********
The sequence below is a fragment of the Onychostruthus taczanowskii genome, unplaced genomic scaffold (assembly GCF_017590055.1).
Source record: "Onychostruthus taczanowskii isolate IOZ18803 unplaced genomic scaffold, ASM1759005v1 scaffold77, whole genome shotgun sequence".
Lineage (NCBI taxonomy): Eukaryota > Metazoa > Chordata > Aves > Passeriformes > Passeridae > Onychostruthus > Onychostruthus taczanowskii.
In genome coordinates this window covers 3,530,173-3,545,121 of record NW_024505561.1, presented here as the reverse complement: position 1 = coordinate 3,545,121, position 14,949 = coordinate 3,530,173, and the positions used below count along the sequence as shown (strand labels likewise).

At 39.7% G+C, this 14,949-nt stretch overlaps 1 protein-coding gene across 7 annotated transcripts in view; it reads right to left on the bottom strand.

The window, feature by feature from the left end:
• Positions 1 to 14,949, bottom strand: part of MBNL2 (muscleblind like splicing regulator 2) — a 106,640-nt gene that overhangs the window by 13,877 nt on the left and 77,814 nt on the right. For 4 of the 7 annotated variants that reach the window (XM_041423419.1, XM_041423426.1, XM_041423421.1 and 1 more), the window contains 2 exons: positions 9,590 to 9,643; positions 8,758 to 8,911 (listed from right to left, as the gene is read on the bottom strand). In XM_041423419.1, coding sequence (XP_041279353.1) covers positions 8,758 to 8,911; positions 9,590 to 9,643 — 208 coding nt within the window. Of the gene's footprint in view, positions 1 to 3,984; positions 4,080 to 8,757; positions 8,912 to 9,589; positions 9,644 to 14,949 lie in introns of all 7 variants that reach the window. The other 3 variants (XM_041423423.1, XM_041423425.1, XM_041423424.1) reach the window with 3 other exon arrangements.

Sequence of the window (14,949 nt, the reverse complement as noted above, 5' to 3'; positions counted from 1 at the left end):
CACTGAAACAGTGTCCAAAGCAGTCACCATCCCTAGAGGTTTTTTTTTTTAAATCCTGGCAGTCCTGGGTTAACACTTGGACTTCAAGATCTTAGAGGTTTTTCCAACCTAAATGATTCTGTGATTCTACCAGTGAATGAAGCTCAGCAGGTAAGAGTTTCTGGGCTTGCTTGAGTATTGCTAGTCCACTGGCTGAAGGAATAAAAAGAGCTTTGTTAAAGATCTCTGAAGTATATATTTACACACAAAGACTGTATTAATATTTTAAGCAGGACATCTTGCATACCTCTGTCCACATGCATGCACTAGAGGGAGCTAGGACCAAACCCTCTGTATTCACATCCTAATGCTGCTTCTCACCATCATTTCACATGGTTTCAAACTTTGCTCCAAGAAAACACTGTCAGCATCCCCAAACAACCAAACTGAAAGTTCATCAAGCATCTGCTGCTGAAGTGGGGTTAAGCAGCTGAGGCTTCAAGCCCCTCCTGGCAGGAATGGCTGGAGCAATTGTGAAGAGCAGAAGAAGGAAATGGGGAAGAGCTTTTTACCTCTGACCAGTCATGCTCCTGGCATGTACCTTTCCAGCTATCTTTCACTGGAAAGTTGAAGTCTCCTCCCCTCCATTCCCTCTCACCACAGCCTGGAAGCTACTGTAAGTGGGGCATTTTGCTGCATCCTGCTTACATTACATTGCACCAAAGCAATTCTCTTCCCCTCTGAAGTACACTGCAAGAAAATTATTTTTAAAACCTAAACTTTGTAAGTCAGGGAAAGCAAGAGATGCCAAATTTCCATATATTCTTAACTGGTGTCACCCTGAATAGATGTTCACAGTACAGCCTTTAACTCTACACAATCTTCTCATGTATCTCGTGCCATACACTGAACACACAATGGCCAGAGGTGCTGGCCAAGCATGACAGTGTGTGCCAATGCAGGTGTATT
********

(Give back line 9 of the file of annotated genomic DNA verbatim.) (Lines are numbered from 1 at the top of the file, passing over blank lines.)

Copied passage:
CACTGAAACAGTGTCCAAAGCAGTCACCATCCCTAGAGGTTTTTTTTTTTAAATCCTGGCAGTCCTGGGTTAACACTTGGACTTCAAGATCTTAGAGGTTTTTCCAACCTAAATGATTCTGTGATTCTACCAGTGAATGAAGCTCAGCAGGTAAGAGTTTCTGGGCTTGCTTGAGTATTGCTAGTCCACTGGCTGAAGGAATAAAAAGAGCTTTGTTAAAGATCTCTGAAGTATATATTTACACACAAAGACTGTATTAATATTTTAAGCAGGACATCTTGCATACCTCTGTCCACATGCATGCACTAGAGGGAGCTAGGACCAAACCCTCTGTATTCACATCCTAATGCTGCTTCTCACCATCATTTCACATGGTTTCAAACTTTGCTCCAAGAAAACACTGTCAGCATCCCCAAACAACCAAACTGAAAGTTCATCAAGCATCTGCTGCTGAAGTGGGGTTAAGCAGCTGAGGCTTCAAGCCCCTCCTGGCAGGAATGGCTGGAGCAATTGTGAAGAGCAGAAGAAGGAAATGGGGAAGAGCTTTTTACCTCTGACCAGTCATGCTCCTGGCATGTACCTTTCCAGCTATCTTTCACTGGAAAGTTGAAGTCTCCTCCCCTCCATTCCCTCTCACCACAGCCTGGAAGCTACTGTAAGTGGGGCATTTTGCTGCATCCTGCTTACATTACATTGCACCAAAGCAATTCTCTTCCCCTCTGAAGTACACTGCAAGAAAATTATTTTTAAAACCTAAACTTTGTAAGTCAGGGAAAGCAAGAGATGCCAAATTTCCATATATTCTTAACTGGTGTCACCCTGAATAGATGTTCACAGTACAGCCTTTAACTCTACACAATCTTCTCATGTATCTCGTGCCATACACTGAACACACAATGGCCAGAGGTGCTGGCCAAGCATGACAGTGTGTGCCAATGCAGGTGTATT